No, you do not need a prescription. Utah laws allow pharmacists to dispense naloxone without a prescription. Anyone can get naloxone including family members, friends, caregivers, individuals taking opioids or anyone who would like to have it available just in case. The Tooele County Health Department has a limited supply of naloxone to be distributed to the public. If you are interested in receiving a box of naloxone, please stop by the health department or contact Amy at firstname.lastname@example.org or (435) 277-2302.
What is the good Samaritan Act?
The Good Samaritan Act means that if you see or come across an overdose or someone with overdose symptoms, you can administer naloxone without fear of legal liability.
Is there a needle exchange program in Tooele?
Yes, there is a needle exchange program in Tooele. The Tooele County Health Department does not run the program. The program is ran through the Utah Hard Reduction Coalition (UHRC). Please visit https://www.utahharmreduction.org/ to learn more or contact Amy at email@example.com or call 435-277-2302 for additional information.
What are some facts about the opioid problem?
- Utah has the 4th highest overdose rate in the United States.
- Tooele County is the 4th highest county in Utah for overdose death.
- 80% of heroin users started with prescription drugs.
- 6 Utahn’s die each week from opioid overdose.
- More people die from drug overdose deaths each year than gun related deaths and car accidents.
- On average 91 people die daily form a drug overdose death in the United States.
- On August 10, 2017, Donald Trump declared the Opioids Epidemic a National Emergency.
How can I help stop the opidemic?
- Steer clear of opioids- while pain killers are commonly prescribed, the CDC recommends talking to your doctor about safer, less addictive alternatives.
- Avoid taking more– opioids aren’t like antibiotics. You do not need to finish your prescription. As soon as you don’t need them, stop, or you could be at risk of dependency, addiction, or overdose.
- Never share pain killers– by sharing your prescription, you may think you are helping, but you could be leading someone down a dangerous path. Besides sharing prescriptions is illegal.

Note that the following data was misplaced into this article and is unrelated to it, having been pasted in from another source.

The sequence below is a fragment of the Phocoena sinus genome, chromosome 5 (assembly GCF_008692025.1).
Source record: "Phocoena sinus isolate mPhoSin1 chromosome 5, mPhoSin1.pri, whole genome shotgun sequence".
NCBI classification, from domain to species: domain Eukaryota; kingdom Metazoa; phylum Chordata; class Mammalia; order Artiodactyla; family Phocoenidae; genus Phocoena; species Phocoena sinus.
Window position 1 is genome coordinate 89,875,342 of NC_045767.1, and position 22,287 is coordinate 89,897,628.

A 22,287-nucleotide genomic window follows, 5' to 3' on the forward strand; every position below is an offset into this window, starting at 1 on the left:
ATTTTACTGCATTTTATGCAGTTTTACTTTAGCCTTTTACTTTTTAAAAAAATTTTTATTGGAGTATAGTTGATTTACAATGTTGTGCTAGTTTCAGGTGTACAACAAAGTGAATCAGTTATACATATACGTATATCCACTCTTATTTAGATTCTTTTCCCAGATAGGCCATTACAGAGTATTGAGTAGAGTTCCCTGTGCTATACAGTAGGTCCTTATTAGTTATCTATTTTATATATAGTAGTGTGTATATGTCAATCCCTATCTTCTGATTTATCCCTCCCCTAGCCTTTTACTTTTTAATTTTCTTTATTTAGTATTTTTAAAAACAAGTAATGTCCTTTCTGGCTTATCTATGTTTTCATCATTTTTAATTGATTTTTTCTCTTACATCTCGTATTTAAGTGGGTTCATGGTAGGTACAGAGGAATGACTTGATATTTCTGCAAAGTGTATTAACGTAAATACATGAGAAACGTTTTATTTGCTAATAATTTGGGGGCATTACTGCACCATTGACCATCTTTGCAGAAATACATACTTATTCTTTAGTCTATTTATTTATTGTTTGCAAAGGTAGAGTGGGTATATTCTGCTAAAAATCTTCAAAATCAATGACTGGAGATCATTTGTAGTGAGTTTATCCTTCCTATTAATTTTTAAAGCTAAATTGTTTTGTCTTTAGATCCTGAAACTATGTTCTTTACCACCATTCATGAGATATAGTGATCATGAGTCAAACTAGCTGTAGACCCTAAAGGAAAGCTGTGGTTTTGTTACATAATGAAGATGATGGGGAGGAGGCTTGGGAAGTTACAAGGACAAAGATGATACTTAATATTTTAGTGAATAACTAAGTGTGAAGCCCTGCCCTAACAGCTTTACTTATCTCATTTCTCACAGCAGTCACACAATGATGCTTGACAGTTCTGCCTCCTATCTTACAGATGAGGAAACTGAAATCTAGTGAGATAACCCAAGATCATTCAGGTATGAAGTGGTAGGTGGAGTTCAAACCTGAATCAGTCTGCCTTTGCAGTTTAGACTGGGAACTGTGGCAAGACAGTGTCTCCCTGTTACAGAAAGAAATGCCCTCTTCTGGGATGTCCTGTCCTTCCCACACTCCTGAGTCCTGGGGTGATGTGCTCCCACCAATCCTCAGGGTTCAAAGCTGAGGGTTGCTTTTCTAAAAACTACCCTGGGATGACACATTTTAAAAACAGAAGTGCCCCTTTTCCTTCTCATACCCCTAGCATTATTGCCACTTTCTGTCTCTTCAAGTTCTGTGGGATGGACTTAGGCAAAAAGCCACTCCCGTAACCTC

- Get rid of unused meds– don’t keep leftover pills you don’t need. Dispose of them properly at a secure drop box location in your area.
- Reach out-addiction is a disease that needs treatment. Talk to your kids about the dangers. Talk to friends who may be struggling. Talk to a loved one if you need help.
- Carry naloxone-naloxone is a safe antidote that reverses an overdose. If you or someone you know is taking opioids, their life is at risk. Keep naloxone close and know the signs of an overdose.
Where can I take my unused or expired medications?
You can take unused or expired medications to any off the following drop box locations. Please keep in mind that they do not except liquids or used syringes. If you are unable to make it to a drop box, you can mix your mediations with a dirty diaper, coffee grounds, or cat litter then toss it in the trash.
- Tooele County Health Department 151 N. Main, Tooele
- Tooele City Police Department 323 N Main, Tooele
- Tooele County Building 47 S Main, Tooele
- University of Utah Stansbury Clinic 220 Millpond Road, Stansbury
- Grantsville City Police Department 429 E Main, Grantsville
- Wendover City Offices 920 E Wendover Blvd, Wendover
Where can I get help if I suffer from addiction?
The following websites provide a wide variety of resources, support groups, and treatment centers. Just type in your zip code and it will provide a list of facilities closest to you to help you determine what’s available. It will also provide addresses, phone numbers, and websites.
If you would like brochures, posters, or additional information on opioids or naloxone, please contact Amy at firstname.lastname@example.org or (435) 277-2302.